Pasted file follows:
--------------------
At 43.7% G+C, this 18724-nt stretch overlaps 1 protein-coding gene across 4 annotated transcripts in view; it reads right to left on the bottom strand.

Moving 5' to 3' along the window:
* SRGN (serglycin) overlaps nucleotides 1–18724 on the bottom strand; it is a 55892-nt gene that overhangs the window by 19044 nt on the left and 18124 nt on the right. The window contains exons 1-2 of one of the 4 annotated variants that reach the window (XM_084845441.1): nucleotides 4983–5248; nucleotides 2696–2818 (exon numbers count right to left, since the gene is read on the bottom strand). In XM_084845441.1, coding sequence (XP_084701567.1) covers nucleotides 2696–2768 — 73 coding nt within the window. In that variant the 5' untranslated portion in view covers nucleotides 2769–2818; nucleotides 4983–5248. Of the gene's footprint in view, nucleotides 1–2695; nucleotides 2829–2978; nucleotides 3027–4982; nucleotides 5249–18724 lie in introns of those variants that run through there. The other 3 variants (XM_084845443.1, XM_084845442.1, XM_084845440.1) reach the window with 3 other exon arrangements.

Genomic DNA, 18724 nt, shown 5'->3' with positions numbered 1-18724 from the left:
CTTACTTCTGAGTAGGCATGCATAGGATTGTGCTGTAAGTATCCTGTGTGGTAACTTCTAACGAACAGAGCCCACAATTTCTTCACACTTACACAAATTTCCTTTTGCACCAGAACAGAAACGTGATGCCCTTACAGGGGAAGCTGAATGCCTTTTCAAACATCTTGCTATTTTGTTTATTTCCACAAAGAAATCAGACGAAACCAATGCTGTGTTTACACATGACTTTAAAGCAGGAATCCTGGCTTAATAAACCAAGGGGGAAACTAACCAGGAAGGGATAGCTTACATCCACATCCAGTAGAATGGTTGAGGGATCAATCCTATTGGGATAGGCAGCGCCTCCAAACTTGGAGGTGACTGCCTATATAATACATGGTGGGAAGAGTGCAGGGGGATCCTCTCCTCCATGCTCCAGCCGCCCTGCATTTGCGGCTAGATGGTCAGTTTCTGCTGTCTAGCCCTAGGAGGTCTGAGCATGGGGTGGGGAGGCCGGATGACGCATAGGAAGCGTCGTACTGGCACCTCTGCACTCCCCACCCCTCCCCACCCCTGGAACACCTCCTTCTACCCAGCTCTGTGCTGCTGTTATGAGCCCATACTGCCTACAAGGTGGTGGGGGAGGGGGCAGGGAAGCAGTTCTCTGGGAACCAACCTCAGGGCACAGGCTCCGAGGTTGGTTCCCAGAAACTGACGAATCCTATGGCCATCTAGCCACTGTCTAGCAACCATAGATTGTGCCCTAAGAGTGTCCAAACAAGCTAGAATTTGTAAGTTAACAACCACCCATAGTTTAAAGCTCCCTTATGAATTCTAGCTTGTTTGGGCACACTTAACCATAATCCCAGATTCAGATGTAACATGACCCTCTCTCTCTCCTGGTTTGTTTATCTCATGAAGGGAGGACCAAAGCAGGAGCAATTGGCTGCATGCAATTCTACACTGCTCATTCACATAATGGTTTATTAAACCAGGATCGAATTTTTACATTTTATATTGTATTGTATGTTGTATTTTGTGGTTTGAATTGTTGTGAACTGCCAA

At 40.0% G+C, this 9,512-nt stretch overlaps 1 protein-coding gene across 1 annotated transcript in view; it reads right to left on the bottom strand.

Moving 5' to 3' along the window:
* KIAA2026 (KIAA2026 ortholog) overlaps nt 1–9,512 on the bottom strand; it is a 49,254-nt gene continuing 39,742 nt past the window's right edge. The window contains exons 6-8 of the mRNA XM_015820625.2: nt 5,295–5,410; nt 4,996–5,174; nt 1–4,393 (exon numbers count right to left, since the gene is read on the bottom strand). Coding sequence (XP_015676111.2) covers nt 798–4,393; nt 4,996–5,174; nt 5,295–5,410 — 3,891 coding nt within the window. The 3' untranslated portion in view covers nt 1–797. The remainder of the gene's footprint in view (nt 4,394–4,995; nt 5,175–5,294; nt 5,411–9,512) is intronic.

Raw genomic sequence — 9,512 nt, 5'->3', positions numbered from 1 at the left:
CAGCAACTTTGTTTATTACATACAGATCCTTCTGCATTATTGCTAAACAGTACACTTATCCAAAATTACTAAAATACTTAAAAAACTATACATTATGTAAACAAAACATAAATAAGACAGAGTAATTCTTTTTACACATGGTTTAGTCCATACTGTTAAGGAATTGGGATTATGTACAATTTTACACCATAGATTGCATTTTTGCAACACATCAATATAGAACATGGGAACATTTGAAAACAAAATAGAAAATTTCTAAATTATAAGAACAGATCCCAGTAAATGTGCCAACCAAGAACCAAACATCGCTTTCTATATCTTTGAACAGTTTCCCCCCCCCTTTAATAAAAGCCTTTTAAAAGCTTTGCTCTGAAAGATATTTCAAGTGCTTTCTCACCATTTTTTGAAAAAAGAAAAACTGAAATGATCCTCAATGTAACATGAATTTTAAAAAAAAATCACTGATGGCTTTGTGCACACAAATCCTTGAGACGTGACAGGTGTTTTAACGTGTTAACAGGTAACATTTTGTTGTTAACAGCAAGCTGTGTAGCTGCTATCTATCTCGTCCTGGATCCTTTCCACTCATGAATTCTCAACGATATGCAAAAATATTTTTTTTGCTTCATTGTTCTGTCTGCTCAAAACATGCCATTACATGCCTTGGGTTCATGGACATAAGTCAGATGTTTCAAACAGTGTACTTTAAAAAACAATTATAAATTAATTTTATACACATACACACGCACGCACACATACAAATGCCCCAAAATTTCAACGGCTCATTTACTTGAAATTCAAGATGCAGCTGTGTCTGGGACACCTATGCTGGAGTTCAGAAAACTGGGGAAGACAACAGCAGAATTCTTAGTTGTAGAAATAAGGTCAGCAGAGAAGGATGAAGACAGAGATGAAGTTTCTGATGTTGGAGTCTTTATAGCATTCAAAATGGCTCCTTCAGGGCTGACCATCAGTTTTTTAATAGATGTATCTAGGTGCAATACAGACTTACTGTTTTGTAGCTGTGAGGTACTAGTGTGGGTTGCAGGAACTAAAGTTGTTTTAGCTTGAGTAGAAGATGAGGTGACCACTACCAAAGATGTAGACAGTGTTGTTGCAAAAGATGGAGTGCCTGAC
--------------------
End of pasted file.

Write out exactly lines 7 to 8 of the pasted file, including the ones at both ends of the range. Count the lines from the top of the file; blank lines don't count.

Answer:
Moving 5' to 3' along the window:
* KIAA2026 (KIAA2026 ortholog) overlaps nt 1–9,512 on the bottom strand; it is a 49,254-nt gene continuing 39,742 nt past the window's right edge. The window contains exons 6-8 of the mRNA XM_015820625.2: nt 5,295–5,410; nt 4,996–5,174; nt 1–4,393 (exon numbers count right to left, since the gene is read on the bottom strand). Coding sequence (XP_015676111.2) covers nt 798–4,393; nt 4,996–5,174; nt 5,295–5,410 — 3,891 coding nt within the window. The 3' untranslated portion in view covers nt 1–797. The remainder of the gene's footprint in view (nt 4,394–4,995; nt 5,175–5,294; nt 5,411–9,512) is intronic.